- by Always Art Staff
There are endless tools and techniques available for artists, depending on their medium and style. Each artist will have their own preferences when it comes to creating art, but it’s important to learn about other methods and materials so you can enrich your practice and experiment in new realms.
Here are some examples of materials and tools you can use:
Drawing is one of the most fundamental and foundational processes for artists, and it can employ various materials, including:
- Pencils (graphite or colored)
- Pen (fountain, ballpoint, felt tip, etc.)
- Pastels (chalk or oil)
There are various types of paper suitable for each medium, including Bristol paper, drawing paper, tracing paper, charcoal paper, newsprint, and more. Pick a tool and a paper type that have the right texture for you and experiment with what you can achieve, whether you are aiming to produce a final outcome or simply play around with your process and sketches.
Example: Artist Robert Longo who draws massive portraits using graphite and charcoal, such as Men in the Cities.
Different types of paint can be used to produce different visual effects, and artists use paints, including:
When you incorporate paint, you can also begin to play with tools and surfaces, using paper, canvas, or board to paint on, and bringing in brushes of various shapes, textures, and sizes, as well as palette knives, and mediums like matte or gloss medium that can manipulate the texture and appearance of acrylic paint to make it shiny, thick, textured, etc.
Example: The paintings of Lucian Freud, like his famous self-portraits, which are full of texture.
Contemporary sculpture is a limitless field. Starting out with the 3D realm, artists may experiment with:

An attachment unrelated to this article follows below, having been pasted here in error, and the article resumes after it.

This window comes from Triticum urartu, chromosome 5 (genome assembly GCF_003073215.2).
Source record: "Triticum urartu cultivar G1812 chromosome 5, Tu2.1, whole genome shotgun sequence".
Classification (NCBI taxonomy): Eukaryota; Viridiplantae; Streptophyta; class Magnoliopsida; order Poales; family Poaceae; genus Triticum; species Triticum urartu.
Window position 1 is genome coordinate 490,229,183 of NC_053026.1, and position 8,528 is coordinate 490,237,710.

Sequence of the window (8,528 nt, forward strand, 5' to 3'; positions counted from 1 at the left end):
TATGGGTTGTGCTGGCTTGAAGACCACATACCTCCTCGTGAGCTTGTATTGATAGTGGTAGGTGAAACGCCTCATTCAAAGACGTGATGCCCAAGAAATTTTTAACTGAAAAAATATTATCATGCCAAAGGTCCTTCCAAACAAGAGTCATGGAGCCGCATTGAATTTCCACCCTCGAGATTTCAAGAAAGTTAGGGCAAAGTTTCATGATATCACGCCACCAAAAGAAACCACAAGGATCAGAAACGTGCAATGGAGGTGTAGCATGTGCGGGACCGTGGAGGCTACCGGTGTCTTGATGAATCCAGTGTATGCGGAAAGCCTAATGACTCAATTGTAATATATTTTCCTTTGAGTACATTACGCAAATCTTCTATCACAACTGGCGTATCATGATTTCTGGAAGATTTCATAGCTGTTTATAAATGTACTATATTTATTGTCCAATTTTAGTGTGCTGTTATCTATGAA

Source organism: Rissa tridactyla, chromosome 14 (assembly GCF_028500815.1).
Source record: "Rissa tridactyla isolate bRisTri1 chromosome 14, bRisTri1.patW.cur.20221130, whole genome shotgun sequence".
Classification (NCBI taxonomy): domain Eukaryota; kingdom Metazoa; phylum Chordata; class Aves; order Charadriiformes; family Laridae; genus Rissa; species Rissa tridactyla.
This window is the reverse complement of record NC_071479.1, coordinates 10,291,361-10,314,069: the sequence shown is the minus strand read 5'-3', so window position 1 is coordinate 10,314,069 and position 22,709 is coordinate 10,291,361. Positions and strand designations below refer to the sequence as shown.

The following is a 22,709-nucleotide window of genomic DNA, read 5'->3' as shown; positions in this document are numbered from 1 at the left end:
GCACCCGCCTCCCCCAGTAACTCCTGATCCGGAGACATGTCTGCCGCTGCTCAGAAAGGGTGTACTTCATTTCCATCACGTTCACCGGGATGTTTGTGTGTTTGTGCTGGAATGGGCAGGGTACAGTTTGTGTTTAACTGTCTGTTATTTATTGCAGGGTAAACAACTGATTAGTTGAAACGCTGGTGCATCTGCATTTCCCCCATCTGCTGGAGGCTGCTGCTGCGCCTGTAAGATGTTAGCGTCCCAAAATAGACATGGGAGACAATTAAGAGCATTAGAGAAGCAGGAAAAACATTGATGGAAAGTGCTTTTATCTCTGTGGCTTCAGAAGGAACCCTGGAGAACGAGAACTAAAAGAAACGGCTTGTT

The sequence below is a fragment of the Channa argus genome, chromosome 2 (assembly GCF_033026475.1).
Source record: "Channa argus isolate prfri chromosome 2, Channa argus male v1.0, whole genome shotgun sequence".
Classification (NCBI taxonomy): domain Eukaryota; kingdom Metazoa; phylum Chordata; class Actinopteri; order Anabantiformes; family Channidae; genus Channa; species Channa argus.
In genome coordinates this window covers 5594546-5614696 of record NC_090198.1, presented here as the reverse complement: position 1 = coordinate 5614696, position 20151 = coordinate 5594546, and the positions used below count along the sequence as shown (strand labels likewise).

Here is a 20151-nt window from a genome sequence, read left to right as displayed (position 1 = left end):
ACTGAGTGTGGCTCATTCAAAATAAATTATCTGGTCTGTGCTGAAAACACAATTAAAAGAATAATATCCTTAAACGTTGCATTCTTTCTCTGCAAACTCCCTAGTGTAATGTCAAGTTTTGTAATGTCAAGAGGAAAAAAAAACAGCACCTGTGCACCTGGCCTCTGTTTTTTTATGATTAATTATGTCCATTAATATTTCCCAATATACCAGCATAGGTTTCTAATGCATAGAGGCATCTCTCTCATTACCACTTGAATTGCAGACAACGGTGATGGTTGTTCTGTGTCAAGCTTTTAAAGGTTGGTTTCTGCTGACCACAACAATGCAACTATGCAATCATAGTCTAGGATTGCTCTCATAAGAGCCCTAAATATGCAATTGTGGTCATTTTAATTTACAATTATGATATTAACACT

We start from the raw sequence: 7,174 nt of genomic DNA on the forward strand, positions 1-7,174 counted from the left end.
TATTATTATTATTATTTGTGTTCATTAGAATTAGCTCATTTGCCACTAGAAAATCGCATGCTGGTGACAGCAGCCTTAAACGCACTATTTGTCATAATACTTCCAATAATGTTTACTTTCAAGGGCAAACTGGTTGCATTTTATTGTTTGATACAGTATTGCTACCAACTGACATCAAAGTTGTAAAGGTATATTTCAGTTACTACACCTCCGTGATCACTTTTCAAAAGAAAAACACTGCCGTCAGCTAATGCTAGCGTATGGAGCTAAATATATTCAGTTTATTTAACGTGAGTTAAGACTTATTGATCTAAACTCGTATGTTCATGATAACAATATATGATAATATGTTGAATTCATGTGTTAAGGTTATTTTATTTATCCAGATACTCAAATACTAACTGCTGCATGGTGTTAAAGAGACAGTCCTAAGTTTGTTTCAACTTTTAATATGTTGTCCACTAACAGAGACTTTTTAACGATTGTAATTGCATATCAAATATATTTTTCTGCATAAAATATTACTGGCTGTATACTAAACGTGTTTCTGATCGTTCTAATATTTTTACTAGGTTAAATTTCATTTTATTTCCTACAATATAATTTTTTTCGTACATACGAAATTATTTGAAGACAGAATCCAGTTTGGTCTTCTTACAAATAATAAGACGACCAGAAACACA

- Tools like chisels, hammers, rasps, files, and other woodworking equipment.
But sculpture can also incorporate found objects, textiles, rubber, and any other material you can manipulate to create a new object or arrangement of objects. Many artists also have their sculptural work produced with a fabricator when they need items 3D printed or cast in plastic and other mediums that can’t be manipulated by hand in the studio.
Example: The sculptures of Louise Bourgeois, who uses metal, fabric, and other materials to create visceral pieces.
Digital technology allows artists to manipulate their hand-made work or create work from start to finish on the computer. Digital programs allow artists to produce images, illustrations, videos, renderings, and more, such as:
- Adobe Photoshop, Illustrator, Lightroom, Premiere and InDesign
- DaVinci Resolve
- Sketchbook and Procreate
- Google SketchUp
Many of these programs are available on the computer or your tablet, where you can draw directly in them to create a vector file. Digital tools allow you to use grids, create perfect lines, repeat components, and export your files for versatile print purposes.
Example: The paintings and print works of Japanese artist Takashi Murakami, such as Eye Love Superflat (Black).
Printmaking often requires substantial tools and facilities, and traditional printmaking techniques include:
- Woodcut & linocut (these can be done without many facilities, just carving tools)
There are also digital printing processes available to transfer images or text to fabric, paper, or various surfaces. Printmaking allows artists to create multiples of any image, either for mass distribution, or to find the final perfect outcome, as each print will turn out with slight variations.
Example: Andy Warhol’s famous portraits, including his Marilyn Monroe prints were all silkscreen which is how he achieved repetition.
Mixed media techniques
Using any of the mediums above in combination will allow artists to create mixed media work, such as collages, assemblages, or installations. These works can take on any form and use any material, even those as ephemeral as sound, light, and space.
Example: Think Yayoi Kusama’s famous Infinity Mirrored Room which mixes light, mirrors, and space to create an all-encompassing experience.
Photographers can employ various techniques, tools, and cameras to achieve a wide range of visual effects. They can manipulate light, setting, exposure time, and experiment with digital and film printing, while capturing candid or staged moments.
Example: Consider the work of Wolfgang Tillmans or Cindy Sherman and the different effects they are able to create through photography.